Racing in to market which has always been strong

ANTON RIPPON interviews James de Wesselow, the man behind the Racing Post‘s recent output of sports  books

Picture of floodlight racing at Great Leighs courtesy of the Racing Post's SJA British Sports Photography award-winning snapper, Edward Whitaker

My old dad – a newspaper linotype operator in the days of hot metal – liked a bet. Well, he liked more than just the one bet. But he kept it quiet. Or at least he thought he did. Long after he’d retired, I’d often see him in town, emerging from a bookies’.

To preserve the charade that I didn’t know, I’d pretend that I hadn’t seen him. The day they took him into hospital – he died of stomach cancer, probably not helped by the fact that he’d chain-smoked from the age of 14 – he fumbled in his pocket and produced a betting slip that he slid into my hand.

There was something to come back on it, he said, and would I collect it for him. I knew then that he’d reached his own finishing post.

But if he tried to keep his gambling to himself, he never bothered to hide his love of horseracing. The history of the so-called sport of kings fascinated him. The horses, the jockeys, and the owners – he lapped up anything he could find to read on the subject.

His racing library was wide-ranging. Pre-war books like Just My Story by Steve Donoghue (champion jockey 10 times between 1914 and 1923), Sam Darling’s Reminiscences (Darling trained two Derby winners; his son, Fred, a record-equalling seven) and From Gladiateur to Persimmon, written in 1901 by the splendidly named Sydenham Dixon (also known as “Vigilant” of The Sportsman) sat alongside the likes of Claude Duval’s Lester: A Biography and Willie Carson: A Biography, the latter published in 1980, a year before my father died.

So, despite what you might think, horseracing has always had its literature, not all of it written by Dick Francis (or by Mrs Francis, if you believe Graham Lord’s unauthorised 1999 biography of Francis). There were certainly some raised eyebrows when the Racing Post then led with a story that it was Mary Francis who was the true author of the books, and had been from the start. But that is another story.

Since then, of course, the Racing Post itself has been busy publishing books. My father would have enjoyed those featured recently on, like Winning It All Back by Gary Wiltshire and Go Down To The Beaten: Tales Of The Grand National by Chris Pitt.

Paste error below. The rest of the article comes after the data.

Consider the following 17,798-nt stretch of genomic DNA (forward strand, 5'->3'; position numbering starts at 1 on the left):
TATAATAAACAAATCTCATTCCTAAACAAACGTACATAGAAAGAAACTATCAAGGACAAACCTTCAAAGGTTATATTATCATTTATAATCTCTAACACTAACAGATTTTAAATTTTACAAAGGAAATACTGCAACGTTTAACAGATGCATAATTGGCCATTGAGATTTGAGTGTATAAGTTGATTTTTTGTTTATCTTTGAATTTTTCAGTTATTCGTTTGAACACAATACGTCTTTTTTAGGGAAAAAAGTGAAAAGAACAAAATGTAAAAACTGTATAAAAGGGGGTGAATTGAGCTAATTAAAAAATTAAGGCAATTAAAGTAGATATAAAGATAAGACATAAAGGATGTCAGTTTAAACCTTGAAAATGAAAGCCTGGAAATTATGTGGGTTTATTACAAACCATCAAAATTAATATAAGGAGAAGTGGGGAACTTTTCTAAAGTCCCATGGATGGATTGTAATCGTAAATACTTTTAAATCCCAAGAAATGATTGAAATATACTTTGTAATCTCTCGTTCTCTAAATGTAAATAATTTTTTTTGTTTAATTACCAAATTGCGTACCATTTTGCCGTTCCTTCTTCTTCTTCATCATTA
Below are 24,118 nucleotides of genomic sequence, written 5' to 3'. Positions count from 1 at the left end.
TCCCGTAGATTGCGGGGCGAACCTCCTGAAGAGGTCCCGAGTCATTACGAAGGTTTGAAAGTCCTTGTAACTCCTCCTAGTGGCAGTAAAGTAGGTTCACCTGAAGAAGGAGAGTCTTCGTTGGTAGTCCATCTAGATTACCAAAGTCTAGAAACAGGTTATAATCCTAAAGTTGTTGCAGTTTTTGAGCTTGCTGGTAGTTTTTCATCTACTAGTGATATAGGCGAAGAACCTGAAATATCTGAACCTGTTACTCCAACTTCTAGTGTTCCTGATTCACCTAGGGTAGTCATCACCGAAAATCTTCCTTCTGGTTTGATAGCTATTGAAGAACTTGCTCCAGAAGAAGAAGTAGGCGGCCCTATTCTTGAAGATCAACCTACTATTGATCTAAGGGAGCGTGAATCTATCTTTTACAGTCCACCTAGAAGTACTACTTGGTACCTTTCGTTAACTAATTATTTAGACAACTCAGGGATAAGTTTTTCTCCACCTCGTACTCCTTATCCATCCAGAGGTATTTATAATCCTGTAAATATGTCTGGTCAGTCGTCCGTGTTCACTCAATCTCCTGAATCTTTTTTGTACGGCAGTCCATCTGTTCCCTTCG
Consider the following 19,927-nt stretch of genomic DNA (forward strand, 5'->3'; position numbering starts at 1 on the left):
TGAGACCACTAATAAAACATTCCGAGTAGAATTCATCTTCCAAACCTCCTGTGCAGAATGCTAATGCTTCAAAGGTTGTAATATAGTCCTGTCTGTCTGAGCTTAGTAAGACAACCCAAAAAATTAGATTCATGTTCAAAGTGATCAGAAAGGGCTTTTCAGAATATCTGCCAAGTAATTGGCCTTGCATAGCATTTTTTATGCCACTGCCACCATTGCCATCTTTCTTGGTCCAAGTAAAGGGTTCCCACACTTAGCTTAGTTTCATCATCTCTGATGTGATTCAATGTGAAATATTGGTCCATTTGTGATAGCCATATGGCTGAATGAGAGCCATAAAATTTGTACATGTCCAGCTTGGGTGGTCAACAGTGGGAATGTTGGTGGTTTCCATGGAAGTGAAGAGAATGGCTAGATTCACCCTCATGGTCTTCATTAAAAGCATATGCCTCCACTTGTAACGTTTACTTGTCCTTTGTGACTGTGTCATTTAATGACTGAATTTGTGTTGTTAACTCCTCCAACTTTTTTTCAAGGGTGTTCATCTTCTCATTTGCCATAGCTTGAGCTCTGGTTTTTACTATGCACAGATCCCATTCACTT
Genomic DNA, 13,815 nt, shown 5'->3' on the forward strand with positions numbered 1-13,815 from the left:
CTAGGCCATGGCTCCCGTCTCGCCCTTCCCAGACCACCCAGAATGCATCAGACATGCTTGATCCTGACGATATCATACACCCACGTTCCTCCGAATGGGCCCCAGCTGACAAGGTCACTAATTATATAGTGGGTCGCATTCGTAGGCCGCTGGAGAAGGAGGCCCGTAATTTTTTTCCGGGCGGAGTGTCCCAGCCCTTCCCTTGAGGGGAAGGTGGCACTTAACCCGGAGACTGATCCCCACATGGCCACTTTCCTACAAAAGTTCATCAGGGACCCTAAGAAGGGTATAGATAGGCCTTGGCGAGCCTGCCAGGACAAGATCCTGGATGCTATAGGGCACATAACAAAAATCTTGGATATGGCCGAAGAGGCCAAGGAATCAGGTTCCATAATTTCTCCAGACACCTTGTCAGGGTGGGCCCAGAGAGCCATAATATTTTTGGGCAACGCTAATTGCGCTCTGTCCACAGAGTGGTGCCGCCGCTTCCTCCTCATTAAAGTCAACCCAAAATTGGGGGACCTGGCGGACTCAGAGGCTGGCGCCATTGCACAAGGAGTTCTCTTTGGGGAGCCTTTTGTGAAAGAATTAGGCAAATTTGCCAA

So when I asked Racing Post Books and Raceform managing director, James de Wesselow, if racing is the rich new area in sports publishing, I think I probably already new the answer.

James de Wesselow: in charge of the Racing Post's book publishing

“I wouldn’t say racing is a new rich area. It’s always been there, in that there is a good core of racing enthusiasts who follow their sport with real passion and dedication.”


De Wesselow worked in the print and veterinary software sectors for five years, having previously successfully led a sale of the privately owned Raceform business to Trinity Mirror in 1999, was appointed to his present position in April 2008.

He said: “The Racing Post Group, whose main business is the daily newspaper, its sister website and increasingly its mobile apps, has always had a small book publishing operation. This was expanded when the Raceform business was acquired and the combined group publish their titles under two imprints, Racing Post and Raceform, the latter being mainly form and statistical titles.

“From 2003, we’ve expanded the range of titles to include biographies and illustrated titles. My boss, Alan Byrne, when he became CEO in 2007 was very keen to refocus our efforts on producing titles that appeal to our racing readership and customers and we spend a great deal of time and focus trying to do this.

“Within the sector, there are various niche markets which overlap. For example, general enthusiasts who will purchase our annuals such as new season and festival guides, or a more betting and analytical customer who may want our statistical and form titles.

“In addition we publish a number of one-off titles, such as jockey biographies and illustrated titles which may appeal to a slightly different section of our market. Obviously there are large overlaps.

“We have a small team to try and generate ideas into our pipeline. Brough Scott, one of the founders of the Post, heads this. Brough is great at opening doors and his enthusiasm for the sport and business is really infectious. We always hope to receive ideas and this is an important element for us.

“Like all book publishers we have to work very hard in ensuring we produce titles which will appeal to a wide range of these enthusiast and are available in as many distribution routes as possible, including digital.

“Today, of course, the publishing market is challenging. But we’re fortunate in that we have a great umbrella – the newspaper and its website – to market and sell our titles. In addition we sell through all the principal book trade outlets including online and ebooks. We also place a big emphasis on cross-selling to our database of customers who may have purchased other racing titles from us.”

Which is all a world away from the day my old man decided to read the thoughts of Sam Darling.

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